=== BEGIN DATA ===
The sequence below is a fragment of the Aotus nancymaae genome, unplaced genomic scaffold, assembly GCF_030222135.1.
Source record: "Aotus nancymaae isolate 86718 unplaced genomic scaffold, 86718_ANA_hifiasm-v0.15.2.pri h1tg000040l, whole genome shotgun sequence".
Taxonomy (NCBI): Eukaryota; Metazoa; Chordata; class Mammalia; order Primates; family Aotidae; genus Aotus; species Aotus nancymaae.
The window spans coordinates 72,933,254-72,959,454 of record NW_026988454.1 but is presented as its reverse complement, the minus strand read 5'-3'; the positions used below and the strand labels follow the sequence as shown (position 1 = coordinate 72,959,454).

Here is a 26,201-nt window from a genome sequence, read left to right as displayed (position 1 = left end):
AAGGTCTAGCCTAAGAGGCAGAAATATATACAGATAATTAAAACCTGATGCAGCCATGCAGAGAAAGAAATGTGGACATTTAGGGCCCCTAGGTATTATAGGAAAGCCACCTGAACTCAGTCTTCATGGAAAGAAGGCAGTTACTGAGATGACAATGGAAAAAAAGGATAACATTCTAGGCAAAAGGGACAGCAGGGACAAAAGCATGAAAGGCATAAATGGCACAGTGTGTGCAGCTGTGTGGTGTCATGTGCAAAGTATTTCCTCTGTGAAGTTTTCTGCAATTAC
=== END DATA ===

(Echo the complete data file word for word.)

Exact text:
The sequence below is a fragment of the Aotus nancymaae genome, unplaced genomic scaffold, assembly GCF_030222135.1.
Source record: "Aotus nancymaae isolate 86718 unplaced genomic scaffold, 86718_ANA_hifiasm-v0.15.2.pri h1tg000040l, whole genome shotgun sequence".
Taxonomy (NCBI): Eukaryota; Metazoa; Chordata; class Mammalia; order Primates; family Aotidae; genus Aotus; species Aotus nancymaae.
The window spans coordinates 72,933,254-72,959,454 of record NW_026988454.1 but is presented as its reverse complement, the minus strand read 5'-3'; the positions used below and the strand labels follow the sequence as shown (position 1 = coordinate 72,959,454).

Here is a 26,201-nt window from a genome sequence, read left to right as displayed (position 1 = left end):
AAGGTCTAGCCTAAGAGGCAGAAATATATACAGATAATTAAAACCTGATGCAGCCATGCAGAGAAAGAAATGTGGACATTTAGGGCCCCTAGGTATTATAGGAAAGCCACCTGAACTCAGTCTTCATGGAAAGAAGGCAGTTACTGAGATGACAATGGAAAAAAAGGATAACATTCTAGGCAAAAGGGACAGCAGGGACAAAAGCATGAAAGGCATAAATGGCACAGTGTGTGCAGCTGTGTGGTGTCATGTGCAAAGTATTTCCTCTGTGAAGTTTTCTGCAATTAC